Accession Number : ADA585860


Title :   Insecticide-Treated Rodent Baits for Sand Fly Control


Descriptive Note : Journal article


Corporate Author : UNIFORMED SERVICES UNIV OF THE HEALTH SCIENCES BETHESDA MD DEPT OF PREVENTIVE MEDICINE AND BIOMETRICS


Personal Author(s) : Mascari, T M ; Stout, R W ; Clark, J W ; Gordon, S W ; Bast, J D ; Foil, L D


Full Text : https://apps.dtic.mil/dtic/tr/fulltext/u2/a585860.pdf


Report Date : 28 Apr 2013


Pagination or Media Count : 7


Abstract : Rodent baits containing systemic insecticides are potential tools to interrupt the cycle of transmission of Leishmania parasites by killing sand flies that take bloodmeals from rodents as adults. Bio-indicators that can be used in conjunction with rodent-targeted sand fly control methods also have been developed to demonstrate that the insecticide treatments are reaching the targeted life stages of sand flies and to quantify the effect of the insecticide treatments on sand fly populations. This article presents new results from a field study on the use of rodent bait containing a systemic insecticide in Kenya. The objective of this field study was to incorporate the fluorescent dye rhodamine B into rodent baits to determine the level of blood feeding by the sand fly Phlebotomus duboscqi on targeted rodents, and to demonstrate the effect of rodent bait containing the systemic insecticide ivermectin on blood-feeding adult females of P. duboscqi. Over 50% of the blood-fed females of P. duboscqi collected at sites that were treated with rodent baits containing rhodamine B alone were positive for the presence of rhodamine B while no blood-fed females of P. duboscqi collected at the sites treated with rodent baits containing rhodamine B plus ivermectin were positive for the presence of rhodamine B. The results of this field trial constitute proof of concept for the targeted control of an epidemiologically significant portion of the population of the sand fly vector of Leishmania major, and demonstrate the potential for the interruption of the transmission of L. major using applications of systemic insecticide-treated rodent baits.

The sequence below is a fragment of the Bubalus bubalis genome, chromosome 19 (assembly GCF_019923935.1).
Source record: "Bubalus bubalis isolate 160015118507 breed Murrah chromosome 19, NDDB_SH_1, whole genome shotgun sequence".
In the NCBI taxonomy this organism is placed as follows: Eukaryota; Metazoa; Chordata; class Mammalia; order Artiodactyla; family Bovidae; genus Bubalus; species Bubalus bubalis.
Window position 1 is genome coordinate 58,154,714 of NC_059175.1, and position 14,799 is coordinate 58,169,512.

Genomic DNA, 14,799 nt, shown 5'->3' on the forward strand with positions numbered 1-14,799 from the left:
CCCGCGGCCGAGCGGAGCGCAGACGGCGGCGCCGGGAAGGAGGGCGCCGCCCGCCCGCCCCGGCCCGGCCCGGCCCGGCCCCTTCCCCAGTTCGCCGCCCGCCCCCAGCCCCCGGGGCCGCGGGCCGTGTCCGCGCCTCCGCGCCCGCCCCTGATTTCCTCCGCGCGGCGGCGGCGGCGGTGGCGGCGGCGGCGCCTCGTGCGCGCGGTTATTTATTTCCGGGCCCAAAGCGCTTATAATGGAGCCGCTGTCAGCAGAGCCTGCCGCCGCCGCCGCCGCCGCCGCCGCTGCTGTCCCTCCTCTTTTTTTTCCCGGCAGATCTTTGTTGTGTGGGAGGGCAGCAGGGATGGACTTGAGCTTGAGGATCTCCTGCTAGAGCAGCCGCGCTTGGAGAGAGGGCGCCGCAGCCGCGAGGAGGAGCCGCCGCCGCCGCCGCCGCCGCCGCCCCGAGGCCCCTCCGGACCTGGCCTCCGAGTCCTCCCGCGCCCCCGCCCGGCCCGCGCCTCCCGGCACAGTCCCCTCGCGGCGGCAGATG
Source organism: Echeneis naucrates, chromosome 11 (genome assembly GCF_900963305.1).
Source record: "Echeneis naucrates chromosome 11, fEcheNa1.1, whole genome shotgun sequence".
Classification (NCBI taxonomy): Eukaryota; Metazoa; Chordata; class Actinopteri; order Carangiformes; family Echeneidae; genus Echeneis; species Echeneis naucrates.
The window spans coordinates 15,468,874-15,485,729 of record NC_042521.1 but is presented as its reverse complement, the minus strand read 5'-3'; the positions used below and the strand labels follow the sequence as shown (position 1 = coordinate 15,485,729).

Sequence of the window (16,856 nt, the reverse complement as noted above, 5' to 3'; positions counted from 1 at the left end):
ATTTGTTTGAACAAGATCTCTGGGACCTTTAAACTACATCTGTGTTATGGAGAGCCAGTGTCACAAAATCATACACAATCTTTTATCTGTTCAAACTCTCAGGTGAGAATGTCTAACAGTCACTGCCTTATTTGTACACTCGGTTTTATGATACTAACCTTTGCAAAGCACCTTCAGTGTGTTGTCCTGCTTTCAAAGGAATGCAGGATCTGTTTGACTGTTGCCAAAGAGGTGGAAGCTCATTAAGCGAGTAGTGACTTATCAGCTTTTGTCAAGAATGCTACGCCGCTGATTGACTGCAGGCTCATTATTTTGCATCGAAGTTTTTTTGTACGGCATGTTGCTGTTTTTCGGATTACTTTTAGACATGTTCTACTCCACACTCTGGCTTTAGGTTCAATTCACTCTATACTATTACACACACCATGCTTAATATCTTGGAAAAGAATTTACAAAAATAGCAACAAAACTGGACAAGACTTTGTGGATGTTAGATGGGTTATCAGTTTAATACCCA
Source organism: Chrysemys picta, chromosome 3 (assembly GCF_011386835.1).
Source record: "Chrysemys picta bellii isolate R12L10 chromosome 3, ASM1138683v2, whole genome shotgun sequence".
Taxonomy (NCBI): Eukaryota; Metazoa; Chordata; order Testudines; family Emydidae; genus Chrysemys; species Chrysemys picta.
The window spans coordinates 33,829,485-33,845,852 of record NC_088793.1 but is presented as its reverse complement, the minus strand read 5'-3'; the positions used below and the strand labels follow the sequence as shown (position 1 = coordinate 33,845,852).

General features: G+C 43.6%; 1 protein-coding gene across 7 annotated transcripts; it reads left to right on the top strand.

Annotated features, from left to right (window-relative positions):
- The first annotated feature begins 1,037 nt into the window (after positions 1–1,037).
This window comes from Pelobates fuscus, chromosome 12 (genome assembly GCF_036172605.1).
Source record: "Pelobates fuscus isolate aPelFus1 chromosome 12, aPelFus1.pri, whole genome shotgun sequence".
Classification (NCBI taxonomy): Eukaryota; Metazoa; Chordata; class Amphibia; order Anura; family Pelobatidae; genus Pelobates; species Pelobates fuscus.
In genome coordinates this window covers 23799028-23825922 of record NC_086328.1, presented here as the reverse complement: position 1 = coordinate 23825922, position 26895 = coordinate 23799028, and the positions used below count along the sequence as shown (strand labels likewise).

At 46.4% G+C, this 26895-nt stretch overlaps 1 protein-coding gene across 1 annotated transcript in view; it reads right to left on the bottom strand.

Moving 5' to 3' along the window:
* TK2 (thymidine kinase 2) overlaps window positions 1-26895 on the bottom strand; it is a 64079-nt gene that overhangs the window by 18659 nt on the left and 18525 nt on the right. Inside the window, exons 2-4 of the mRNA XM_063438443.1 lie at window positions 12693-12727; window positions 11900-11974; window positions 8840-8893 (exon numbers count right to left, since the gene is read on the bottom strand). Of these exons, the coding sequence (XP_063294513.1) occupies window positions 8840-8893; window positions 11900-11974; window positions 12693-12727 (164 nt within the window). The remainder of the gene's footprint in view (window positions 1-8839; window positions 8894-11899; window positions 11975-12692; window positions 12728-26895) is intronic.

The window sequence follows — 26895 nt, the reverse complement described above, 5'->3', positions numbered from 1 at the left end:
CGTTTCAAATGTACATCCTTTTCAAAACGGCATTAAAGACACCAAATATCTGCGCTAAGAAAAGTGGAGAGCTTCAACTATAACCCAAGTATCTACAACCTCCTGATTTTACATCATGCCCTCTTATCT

Descriptors :   *DIPTERA , *DISEASE VECTORS , *INSECTICIDES , FECES , RODENTS


Subject Categories : Agricultural Chemistry
      Biology
      Medicine and Medical Research


Distribution Statement : APPROVED FOR PUBLIC RELEASE